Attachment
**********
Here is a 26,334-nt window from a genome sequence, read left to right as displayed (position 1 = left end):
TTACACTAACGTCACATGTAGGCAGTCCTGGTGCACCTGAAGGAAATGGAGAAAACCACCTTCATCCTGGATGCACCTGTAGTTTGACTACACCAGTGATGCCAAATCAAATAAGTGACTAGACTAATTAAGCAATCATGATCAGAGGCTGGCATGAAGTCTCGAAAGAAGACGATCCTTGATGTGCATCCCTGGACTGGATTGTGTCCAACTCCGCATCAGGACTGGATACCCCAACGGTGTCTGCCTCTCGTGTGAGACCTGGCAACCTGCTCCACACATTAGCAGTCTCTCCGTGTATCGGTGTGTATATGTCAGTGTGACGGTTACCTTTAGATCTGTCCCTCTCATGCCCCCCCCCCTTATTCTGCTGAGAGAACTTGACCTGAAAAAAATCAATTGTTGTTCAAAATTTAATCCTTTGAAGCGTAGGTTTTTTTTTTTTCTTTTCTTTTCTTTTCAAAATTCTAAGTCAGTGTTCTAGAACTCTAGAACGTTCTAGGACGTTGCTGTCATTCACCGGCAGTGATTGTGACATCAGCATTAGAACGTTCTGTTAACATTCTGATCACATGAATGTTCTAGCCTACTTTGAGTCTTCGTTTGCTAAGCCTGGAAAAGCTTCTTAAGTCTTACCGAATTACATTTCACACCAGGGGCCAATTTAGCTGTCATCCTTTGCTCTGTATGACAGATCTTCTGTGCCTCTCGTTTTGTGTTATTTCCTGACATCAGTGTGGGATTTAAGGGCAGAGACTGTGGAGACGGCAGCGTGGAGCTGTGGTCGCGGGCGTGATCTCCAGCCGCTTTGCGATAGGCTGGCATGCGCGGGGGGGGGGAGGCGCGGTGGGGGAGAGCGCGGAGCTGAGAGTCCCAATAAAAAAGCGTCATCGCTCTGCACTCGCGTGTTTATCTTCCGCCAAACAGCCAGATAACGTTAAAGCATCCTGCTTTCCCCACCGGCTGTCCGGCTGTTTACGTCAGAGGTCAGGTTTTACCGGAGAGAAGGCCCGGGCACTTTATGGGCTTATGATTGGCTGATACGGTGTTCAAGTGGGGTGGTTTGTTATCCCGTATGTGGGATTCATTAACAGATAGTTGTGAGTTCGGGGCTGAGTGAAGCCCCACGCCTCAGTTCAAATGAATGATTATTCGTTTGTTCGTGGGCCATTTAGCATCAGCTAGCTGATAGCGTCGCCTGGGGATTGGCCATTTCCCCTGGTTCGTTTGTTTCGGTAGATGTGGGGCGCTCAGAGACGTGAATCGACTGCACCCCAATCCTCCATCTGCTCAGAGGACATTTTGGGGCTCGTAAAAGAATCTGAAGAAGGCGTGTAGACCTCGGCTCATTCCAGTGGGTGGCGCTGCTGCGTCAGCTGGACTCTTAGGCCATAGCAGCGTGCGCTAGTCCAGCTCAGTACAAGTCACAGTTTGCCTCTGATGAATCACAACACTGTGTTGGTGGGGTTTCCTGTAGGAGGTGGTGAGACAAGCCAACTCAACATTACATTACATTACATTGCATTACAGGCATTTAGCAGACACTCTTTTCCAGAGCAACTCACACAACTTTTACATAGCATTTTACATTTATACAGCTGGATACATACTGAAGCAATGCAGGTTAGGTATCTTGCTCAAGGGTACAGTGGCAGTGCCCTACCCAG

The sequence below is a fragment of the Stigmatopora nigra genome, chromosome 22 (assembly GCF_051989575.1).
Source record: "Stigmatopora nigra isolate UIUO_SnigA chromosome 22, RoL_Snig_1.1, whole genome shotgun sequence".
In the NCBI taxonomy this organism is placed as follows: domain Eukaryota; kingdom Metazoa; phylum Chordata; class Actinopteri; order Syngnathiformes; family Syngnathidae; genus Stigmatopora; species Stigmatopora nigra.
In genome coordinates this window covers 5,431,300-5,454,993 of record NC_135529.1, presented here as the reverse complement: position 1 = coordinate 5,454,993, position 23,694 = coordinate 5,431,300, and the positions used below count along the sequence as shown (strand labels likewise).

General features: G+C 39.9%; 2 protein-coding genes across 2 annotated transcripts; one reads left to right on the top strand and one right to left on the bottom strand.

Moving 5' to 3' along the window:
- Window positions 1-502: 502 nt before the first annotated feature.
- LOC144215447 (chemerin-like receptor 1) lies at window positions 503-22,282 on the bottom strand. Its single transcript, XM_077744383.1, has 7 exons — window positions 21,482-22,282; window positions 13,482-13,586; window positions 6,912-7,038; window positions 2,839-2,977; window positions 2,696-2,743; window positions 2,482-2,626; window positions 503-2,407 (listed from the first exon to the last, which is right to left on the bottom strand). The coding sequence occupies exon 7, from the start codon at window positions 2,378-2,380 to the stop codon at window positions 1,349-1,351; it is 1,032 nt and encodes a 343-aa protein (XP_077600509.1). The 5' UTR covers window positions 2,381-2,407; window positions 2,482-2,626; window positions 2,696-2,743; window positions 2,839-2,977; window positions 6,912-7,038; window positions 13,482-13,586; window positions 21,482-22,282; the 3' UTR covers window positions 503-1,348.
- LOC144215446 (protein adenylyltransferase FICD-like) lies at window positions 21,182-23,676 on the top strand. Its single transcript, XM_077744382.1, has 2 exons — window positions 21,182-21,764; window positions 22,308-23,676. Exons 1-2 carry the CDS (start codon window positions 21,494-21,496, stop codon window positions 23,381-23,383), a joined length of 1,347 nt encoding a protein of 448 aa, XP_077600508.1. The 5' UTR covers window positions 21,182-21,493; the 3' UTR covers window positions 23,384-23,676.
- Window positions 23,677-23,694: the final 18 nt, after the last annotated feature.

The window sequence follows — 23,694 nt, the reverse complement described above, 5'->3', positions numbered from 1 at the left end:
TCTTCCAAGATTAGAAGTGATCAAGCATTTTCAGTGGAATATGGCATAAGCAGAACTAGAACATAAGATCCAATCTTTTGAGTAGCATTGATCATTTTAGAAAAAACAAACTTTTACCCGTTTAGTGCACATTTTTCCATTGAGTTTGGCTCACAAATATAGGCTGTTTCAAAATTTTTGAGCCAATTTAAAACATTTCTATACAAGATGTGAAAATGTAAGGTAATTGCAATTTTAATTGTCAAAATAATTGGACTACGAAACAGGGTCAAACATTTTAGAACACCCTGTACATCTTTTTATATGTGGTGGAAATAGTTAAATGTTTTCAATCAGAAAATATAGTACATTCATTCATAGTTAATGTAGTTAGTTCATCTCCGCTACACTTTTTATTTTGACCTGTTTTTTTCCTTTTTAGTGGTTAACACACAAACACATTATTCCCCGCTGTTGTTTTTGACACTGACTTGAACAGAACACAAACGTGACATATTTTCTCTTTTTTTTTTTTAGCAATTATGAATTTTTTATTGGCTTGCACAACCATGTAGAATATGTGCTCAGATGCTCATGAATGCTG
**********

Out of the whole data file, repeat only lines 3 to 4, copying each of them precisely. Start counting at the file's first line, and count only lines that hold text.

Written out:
The sequence below is a fragment of the Stigmatopora nigra genome, chromosome 22 (assembly GCF_051989575.1).
Source record: "Stigmatopora nigra isolate UIUO_SnigA chromosome 22, RoL_Snig_1.1, whole genome shotgun sequence".